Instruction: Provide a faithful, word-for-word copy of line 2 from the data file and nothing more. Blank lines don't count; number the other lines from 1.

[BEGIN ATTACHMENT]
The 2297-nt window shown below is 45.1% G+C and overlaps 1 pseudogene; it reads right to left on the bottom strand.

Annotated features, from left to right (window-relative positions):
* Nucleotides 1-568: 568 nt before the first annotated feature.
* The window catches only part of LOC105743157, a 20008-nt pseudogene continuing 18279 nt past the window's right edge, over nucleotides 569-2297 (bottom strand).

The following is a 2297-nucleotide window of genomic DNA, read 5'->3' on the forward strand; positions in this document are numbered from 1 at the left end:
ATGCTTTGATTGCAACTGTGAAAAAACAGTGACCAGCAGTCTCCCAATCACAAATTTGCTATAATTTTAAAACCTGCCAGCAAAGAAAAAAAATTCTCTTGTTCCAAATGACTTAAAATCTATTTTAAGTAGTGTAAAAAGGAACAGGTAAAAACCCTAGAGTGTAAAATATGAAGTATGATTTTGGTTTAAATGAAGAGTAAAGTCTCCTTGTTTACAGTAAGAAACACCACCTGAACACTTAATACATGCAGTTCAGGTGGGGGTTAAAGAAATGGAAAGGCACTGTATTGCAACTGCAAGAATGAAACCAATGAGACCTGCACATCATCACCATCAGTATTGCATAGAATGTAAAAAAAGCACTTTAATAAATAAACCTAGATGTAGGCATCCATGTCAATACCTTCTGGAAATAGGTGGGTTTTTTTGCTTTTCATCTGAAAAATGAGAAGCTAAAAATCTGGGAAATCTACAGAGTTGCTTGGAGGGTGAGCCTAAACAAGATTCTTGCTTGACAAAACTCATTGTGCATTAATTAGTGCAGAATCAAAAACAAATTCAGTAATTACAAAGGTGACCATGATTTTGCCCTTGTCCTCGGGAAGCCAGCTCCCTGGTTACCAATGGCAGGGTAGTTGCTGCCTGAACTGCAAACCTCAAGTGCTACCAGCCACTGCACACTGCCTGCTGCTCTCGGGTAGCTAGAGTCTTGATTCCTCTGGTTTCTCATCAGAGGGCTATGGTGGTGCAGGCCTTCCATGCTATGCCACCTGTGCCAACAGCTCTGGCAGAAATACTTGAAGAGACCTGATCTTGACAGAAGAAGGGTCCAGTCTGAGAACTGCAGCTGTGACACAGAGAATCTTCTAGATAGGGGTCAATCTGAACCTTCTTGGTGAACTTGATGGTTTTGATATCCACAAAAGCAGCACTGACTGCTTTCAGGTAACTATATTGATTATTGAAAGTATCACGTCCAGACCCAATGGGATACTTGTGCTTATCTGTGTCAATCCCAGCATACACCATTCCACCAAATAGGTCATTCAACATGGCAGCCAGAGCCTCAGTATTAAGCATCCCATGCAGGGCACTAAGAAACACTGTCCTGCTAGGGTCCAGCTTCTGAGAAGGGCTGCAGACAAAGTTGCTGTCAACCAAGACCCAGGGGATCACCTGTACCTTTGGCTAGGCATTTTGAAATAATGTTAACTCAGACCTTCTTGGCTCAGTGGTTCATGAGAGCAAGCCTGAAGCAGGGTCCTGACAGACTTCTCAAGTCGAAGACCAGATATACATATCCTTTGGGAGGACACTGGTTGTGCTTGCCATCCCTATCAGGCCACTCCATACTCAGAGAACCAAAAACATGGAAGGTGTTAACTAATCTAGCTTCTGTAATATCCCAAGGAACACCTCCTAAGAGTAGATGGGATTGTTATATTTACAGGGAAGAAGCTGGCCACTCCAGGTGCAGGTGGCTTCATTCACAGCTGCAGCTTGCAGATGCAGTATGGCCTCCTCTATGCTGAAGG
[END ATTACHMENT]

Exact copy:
Annotated features, from left to right (window-relative positions):